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Londoners can be a mercurial bunch – wanting to be nowhere else one moment, being driven mad by the city the next. Whether you’re in love with London right now or going through a rough patch with the city, here are ten books about London in all its ever-evolving glory.
1. Absolute Beginners, Colin MacInnes
Macinnes writes about London as it teeters on the brink of 1960s mod culture. The year is 1959 and the narrator, an unnamed teenage photographer, is set on spending a summer chronicling the incoming wave of rock n’ roll, scooters and sex. Absolute Beginners focuses on a few of London’s most famous appetites, which never change: music, fashion and anarchy.
2. Bleak House, Charles Dickens
This literary classic is a biggie, but the payoff for ploughing through 900 or so pages is meeting the kind of characters who will stay with you years after you’ve finished it. All of the story’s players are variously repelled, obsessed or ruined by a long-running legal case, which Dickens uses as a literary tool to slice through every level of society in 1800s London.
3. London Belongs to Me, Norman Collins
Collins shares Dickens’ skill for seamlessly intertwining the romantic and professional fortunes of a large cast of Londoners (long before Richard Curtis did it with Love Actually). Set in a 1930s house share, Collins captures the working class of Kennington and its actresses, landladies, swindlers and nightclub attendants just before the onset of World War II.
4. Yardie, Victor Headley
Yardie explores Hackney’s Jamaican community in the early 90s through the eyes of anti-hero and drug smuggler, D. He arrives in London with a kilo of cocaine and sets out to rise to the top of his profession. A must-read 20 years ago, Yardie can be hard to find these days, but there’s cheap copies online and people tend to rave about it after they’ve read it.
5. White Teeth, Zadie Smith
First and second generation Londoners of English, Jamaican and Bengali descent collide in Willesden, North West London, and try to understand their roots in and outside of British culture. Smith wrote White Teeth while studying for her finals at Cambridge and cemented her place as one of the UK’s most important modern authors as a result.
6. Rodinsky’s Room, Rachel Lichtenstein and Iain Sinclair
This non-fiction book is based on a real London mystery: in the late 1960s a Jewish scholar named David Rodinsky vanished without a trace. Eleven years later his room in Spitalfields was opened, revealing the living space occupied by this eccentric academic exactly as it was the day he disappeared. It had lain undisturbed since the late 1960s, porridge still in a pan on the stove. The authors attempt to get to the bottom of Rodinsky’s disappearance and in doing so unravel the history of the Jewish East End.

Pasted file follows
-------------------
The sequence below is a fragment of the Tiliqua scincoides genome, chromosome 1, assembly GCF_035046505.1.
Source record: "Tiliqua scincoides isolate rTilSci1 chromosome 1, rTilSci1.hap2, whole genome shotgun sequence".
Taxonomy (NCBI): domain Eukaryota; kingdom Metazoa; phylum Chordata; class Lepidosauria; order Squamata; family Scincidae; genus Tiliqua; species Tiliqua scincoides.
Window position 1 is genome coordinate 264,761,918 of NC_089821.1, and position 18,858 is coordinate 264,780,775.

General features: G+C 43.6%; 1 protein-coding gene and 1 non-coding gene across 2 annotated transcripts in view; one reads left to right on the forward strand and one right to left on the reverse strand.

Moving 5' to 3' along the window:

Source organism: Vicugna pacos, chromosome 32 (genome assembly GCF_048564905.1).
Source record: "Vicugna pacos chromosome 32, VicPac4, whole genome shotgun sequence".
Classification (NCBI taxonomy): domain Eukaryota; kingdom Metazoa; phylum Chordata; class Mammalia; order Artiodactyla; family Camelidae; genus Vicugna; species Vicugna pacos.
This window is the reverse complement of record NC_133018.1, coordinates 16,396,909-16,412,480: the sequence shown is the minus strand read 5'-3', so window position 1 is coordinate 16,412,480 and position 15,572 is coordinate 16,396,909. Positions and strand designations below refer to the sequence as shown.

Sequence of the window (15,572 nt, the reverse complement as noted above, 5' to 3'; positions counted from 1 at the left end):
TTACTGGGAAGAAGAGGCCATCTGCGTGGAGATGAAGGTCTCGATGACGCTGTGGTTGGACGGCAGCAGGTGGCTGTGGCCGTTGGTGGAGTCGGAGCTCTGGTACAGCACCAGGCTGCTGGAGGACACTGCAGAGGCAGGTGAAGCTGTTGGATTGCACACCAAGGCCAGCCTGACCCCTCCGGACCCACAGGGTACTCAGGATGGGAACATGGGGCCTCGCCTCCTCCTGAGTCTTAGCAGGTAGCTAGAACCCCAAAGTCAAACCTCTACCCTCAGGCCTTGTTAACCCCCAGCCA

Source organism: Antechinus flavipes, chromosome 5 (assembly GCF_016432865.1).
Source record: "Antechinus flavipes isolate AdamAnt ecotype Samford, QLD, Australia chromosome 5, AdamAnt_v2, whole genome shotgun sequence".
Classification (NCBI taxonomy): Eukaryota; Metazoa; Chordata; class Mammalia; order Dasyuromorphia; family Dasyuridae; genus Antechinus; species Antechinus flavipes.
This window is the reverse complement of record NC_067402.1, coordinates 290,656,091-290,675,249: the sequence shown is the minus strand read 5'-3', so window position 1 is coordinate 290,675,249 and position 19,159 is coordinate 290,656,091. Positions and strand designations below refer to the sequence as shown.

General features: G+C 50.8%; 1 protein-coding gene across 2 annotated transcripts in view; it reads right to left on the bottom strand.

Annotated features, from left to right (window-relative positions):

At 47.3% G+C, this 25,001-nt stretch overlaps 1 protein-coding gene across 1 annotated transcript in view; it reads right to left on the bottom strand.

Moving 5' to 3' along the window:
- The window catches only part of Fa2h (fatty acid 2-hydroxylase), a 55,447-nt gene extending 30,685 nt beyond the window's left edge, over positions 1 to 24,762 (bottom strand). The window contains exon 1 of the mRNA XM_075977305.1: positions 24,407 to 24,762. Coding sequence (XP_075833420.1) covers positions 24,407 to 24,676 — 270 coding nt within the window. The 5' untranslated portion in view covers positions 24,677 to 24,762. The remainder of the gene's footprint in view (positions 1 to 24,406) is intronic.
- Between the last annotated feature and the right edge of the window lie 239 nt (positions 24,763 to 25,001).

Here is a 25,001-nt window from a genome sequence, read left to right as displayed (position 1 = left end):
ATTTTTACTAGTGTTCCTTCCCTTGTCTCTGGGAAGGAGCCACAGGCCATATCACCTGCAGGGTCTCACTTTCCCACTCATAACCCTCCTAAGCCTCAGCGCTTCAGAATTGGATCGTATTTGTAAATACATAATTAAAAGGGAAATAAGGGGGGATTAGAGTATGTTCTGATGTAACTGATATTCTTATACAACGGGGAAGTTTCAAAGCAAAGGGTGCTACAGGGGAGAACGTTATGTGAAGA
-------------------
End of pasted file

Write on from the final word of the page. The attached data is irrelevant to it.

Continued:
7. Capital, John Lanchester
Author John Lanchester, like Dickens and Collins before him, uses a single unifying thread to bring his city dwellers together. In this case, they are all connected somehow to Pepys Street in Clapham, where investment bankers, footballers and asylum seekers all try to navigate their fates during the 2008 financial crisis.
8. London Fields, Martin Amis
First off, London Fields is not actually set in East London’s London Fields: it’s a dense, tricky murder mystery in the streets and houses of a dystopian version of West London’s Notting Hill. Despite its fantasy elements, Amis’ savage, fast-paced story highlights the all too real disparities between the modern-day city’s rich and poor.
9. Hangover Square, Patrick Hamilton
Cult book Hangover Square charts the misfortunes of George Bone, a lonely man suffering an unrequited love for disinterested femme fatale Netta Longdon. This slim novel, set in the 1930s, brings to life the dimly lit, smoky pubs and tea rooms of a distinctly insalubrious part of London at the time, Earl’s Court.
10. London: The Biography, Peter Ackroyd
One for the history buffs: this is a chunky work of non-fiction by one of the UK’s most famous historians. It’s full of tales of the kings and queens, beheadings, great fires, punks and paupers that you’d hope for from a comprehensive rendering of London’s thousands of years of backstory.
Words by Olivia Gagan
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